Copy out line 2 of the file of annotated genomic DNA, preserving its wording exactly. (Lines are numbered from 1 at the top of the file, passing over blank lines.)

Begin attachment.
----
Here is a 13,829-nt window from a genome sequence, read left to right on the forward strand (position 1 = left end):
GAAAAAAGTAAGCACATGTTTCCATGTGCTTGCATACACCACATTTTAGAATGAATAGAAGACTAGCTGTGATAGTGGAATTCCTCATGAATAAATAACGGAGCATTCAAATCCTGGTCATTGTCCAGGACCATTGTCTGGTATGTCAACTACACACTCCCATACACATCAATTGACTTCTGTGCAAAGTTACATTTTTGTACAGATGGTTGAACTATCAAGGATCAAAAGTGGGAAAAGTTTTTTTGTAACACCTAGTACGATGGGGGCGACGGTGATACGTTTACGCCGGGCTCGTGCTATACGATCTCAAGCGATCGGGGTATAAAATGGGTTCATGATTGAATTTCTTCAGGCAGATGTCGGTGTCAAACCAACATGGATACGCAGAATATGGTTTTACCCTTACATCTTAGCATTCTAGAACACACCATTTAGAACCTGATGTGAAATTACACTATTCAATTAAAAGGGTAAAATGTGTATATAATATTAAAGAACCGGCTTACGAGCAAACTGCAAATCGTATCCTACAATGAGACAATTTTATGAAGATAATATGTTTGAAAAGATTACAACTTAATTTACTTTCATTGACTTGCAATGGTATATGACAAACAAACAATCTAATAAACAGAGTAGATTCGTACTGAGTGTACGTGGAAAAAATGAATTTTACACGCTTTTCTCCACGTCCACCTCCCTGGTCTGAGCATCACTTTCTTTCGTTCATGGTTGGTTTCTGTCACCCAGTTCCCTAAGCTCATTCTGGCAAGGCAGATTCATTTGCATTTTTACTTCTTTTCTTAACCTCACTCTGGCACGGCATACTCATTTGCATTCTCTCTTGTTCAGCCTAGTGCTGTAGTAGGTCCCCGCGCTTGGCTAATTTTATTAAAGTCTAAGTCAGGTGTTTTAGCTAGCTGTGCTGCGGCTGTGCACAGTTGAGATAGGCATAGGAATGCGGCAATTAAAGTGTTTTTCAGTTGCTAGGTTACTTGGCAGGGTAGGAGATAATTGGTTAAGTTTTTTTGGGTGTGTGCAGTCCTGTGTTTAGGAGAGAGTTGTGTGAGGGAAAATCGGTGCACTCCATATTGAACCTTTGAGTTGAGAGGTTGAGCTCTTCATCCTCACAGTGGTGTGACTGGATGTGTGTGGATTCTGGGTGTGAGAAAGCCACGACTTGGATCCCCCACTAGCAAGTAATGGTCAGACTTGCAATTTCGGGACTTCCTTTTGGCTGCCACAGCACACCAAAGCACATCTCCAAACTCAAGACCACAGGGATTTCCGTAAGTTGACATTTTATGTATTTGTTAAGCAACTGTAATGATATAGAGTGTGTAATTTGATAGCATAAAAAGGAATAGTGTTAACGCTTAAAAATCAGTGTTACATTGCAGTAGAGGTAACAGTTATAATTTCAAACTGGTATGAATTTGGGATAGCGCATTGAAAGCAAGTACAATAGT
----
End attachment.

GAAAAAAGTAAGCACATGTTTCCATGTGCTTGCATACACCACATTTTAGAATGAATAGAAGACTAGCTGTGATAGTGGAATTCCTCATGAATAAATAACGGAGCATTCAAATCCTGGTCATTGTCCAGGACCATTGTCTGGTATGTCAACTACACACTCCCATACACATCAATTGACTTCTGTGCAAAGTTACATTTTTGTACAGATGGTTGAACTATCAAGGATCAAAAGTGGGAAAAGTTTTTTTGTAACACCTAGTACGATGGGGGCGACGGTGATACGTTTACGCCGGGCTCGTGCTATACGATCTCAAGCGATCGGGGTATAAAATGGGTTCATGATTGAATTTCTTCAGGCAGATGTCGGTGTCAAACCAACATGGATACGCAGAATATGGTTTTACCCTTACATCTTAGCATTCTAGAACACACCATTTAGAACCTGATGTGAAATTACACTATTCAATTAAAAGGGTAAAATGTGTATATAATATTAAAGAACCGGCTTACGAGCAAACTGCAAATCGTATCCTACAATGAGACAATTTTATGAAGATAATATGTTTGAAAAGATTACAACTTAATTTACTTTCATTGACTTGCAATGGTATATGACAAACAAACAATCTAATAAACAGAGTAGATTCGTACTGAGTGTACGTGGAAAAAATGAATTTTACACGCTTTTCTCCACGTCCACCTCCCTGGTCTGAGCATCACTTTCTTTCGTTCATGGTTGGTTTCTGTCACCCAGTTCCCTAAGCTCATTCTGGCAAGGCAGATTCATTTGCATTTTTACTTCTTTTCTTAACCTCACTCTGGCACGGCATACTCATTTGCATTCTCTCTTGTTCAGCCTAGTGCTGTAGTAGGTCCCCGCGCTTGGCTAATTTTATTAAAGTCTAAGTCAGGTGTTTTAGCTAGCTGTGCTGCGGCTGTGCACAGTTGAGATAGGCATAGGAATGCGGCAATTAAAGTGTTTTTCAGTTGCTAGGTTACTTGGCAGGGTAGGAGATAATTGGTTAAGTTTTTTTGGGTGTGTGCAGTCCTGTGTTTAGGAGAGAGTTGTGTGAGGGAAAATCGGTGCACTCCATATTGAACCTTTGAGTTGAGAGGTTGAGCTCTTCATCCTCACAGTGGTGTGACTGGATGTGTGTGGATTCTGGGTGTGAGAAAGCCACGACTTGGATCCCCCACTAGCAAGTAATGGTCAGACTTGCAATTTCGGGACTTCCTTTTGGCTGCCACAGCACACCAAAGCACATCTCCAAACTCAAGACCACAGGGATTTCCGTAAGTTGACATTTTATGTATTTGTTAAGCAACTGTAATGATATAGAGTGTGTAATTTGATAGCATAAAAAGGAATAGTGTTAACGCTTAAAAATCAGTGTTACATTGCAGTAGAGGTAACAGTTATAATTTCAAACTGGTATGAATTTGGGATAGCGCATTGAAAGCAAGTACAATAGT